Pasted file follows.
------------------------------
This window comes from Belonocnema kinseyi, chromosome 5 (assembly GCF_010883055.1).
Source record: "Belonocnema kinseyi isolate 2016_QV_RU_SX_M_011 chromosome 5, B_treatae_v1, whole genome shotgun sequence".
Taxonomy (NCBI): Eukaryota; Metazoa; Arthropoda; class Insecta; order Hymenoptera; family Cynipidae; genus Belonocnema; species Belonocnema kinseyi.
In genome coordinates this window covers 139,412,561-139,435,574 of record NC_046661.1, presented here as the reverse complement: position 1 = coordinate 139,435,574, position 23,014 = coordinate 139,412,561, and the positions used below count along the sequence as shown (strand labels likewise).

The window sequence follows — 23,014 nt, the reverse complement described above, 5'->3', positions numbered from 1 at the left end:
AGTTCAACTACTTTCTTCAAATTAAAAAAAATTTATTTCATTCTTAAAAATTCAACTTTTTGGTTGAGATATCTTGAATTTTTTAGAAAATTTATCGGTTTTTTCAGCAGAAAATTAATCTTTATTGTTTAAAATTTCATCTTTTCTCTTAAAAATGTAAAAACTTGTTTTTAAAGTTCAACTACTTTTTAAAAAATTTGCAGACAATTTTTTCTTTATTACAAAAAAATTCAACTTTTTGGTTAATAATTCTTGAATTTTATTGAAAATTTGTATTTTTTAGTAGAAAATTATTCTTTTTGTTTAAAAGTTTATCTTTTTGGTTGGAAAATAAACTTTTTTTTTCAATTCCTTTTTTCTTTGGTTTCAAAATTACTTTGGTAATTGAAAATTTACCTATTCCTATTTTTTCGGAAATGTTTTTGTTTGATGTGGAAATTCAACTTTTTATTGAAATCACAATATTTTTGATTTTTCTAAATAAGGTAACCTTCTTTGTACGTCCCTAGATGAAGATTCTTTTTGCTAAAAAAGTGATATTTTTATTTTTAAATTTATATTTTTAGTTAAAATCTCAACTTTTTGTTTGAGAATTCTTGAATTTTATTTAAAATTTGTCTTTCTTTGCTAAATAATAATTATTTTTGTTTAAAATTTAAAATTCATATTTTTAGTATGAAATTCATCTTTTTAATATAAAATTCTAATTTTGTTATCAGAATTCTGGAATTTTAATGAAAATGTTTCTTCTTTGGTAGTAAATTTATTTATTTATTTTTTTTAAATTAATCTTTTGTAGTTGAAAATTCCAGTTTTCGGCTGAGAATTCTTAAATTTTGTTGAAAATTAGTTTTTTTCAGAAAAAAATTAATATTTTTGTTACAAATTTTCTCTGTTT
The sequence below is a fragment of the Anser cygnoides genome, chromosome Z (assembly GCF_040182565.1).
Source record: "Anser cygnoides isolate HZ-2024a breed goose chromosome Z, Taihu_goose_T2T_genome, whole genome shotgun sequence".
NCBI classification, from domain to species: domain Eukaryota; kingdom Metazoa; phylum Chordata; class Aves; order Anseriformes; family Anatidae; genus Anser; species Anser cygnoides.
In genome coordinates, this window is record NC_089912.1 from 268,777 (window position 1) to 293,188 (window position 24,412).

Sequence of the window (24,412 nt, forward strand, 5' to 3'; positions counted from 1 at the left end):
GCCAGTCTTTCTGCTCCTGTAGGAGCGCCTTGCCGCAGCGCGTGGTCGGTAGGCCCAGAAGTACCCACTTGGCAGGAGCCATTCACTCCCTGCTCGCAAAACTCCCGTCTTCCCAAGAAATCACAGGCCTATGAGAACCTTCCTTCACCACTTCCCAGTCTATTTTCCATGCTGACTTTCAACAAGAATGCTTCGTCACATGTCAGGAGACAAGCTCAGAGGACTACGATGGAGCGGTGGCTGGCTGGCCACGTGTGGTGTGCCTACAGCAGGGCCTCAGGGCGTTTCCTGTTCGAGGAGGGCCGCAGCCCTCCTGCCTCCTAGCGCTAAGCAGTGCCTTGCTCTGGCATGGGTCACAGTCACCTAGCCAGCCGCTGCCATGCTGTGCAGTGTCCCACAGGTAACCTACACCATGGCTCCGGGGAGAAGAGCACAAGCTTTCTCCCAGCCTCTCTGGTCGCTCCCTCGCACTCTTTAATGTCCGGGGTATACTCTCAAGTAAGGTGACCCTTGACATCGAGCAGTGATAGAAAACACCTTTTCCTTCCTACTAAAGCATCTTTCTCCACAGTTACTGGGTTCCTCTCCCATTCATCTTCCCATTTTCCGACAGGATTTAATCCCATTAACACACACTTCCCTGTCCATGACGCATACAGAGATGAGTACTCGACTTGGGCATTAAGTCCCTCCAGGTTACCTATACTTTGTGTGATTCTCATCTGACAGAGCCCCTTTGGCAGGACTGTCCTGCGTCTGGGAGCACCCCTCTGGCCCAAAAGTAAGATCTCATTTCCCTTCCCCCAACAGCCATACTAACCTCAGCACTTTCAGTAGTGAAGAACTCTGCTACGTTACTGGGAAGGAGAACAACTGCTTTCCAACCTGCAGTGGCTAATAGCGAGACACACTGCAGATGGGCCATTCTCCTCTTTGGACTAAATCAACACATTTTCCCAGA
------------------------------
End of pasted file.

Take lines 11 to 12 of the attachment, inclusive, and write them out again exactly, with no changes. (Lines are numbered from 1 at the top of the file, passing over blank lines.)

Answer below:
Sequence of the window (24,412 nt, forward strand, 5' to 3'; positions counted from 1 at the left end):
GCCAGTCTTTCTGCTCCTGTAGGAGCGCCTTGCCGCAGCGCGTGGTCGGTAGGCCCAGAAGTACCCACTTGGCAGGAGCCATTCACTCCCTGCTCGCAAAACTCCCGTCTTCCCAAGAAATCACAGGCCTATGAGAACCTTCCTTCACCACTTCCCAGTCTATTTTCCATGCTGACTTTCAACAAGAATGCTTCGTCACATGTCAGGAGACAAGCTCAGAGGACTACGATGGAGCGGTGGCTGGCTGGCCACGTGTGGTGTGCCTACAGCAGGGCCTCAGGGCGTTTCCTGTTCGAGGAGGGCCGCAGCCCTCCTGCCTCCTAGCGCTAAGCAGTGCCTTGCTCTGGCATGGGTCACAGTCACCTAGCCAGCCGCTGCCATGCTGTGCAGTGTCCCACAGGTAACCTACACCATGGCTCCGGGGAGAAGAGCACAAGCTTTCTCCCAGCCTCTCTGGTCGCTCCCTCGCACTCTTTAATGTCCGGGGTATACTCTCAAGTAAGGTGACCCTTGACATCGAGCAGTGATAGAAAACACCTTTTCCTTCCTACTAAAGCATCTTTCTCCACAGTTACTGGGTTCCTCTCCCATTCATCTTCCCATTTTCCGACAGGATTTAATCCCATTAACACACACTTCCCTGTCCATGACGCATACAGAGATGAGTACTCGACTTGGGCATTAAGTCCCTCCAGGTTACCTATACTTTGTGTGATTCTCATCTGACAGAGCCCCTTTGGCAGGACTGTCCTGCGTCTGGGAGCACCCCTCTGGCCCAAAAGTAAGATCTCATTTCCCTTCCCCCAACAGCCATACTAACCTCAGCACTTTCAGTAGTGAAGAACTCTGCTACGTTACTGGGAAGGAGAACAACTGCTTTCCAACCTGCAGTGGCTAATAGCGAGACACACTGCAGATGGGCCATTCTCCTCTTTGGACTAAATCAACACATTTTCCCAGA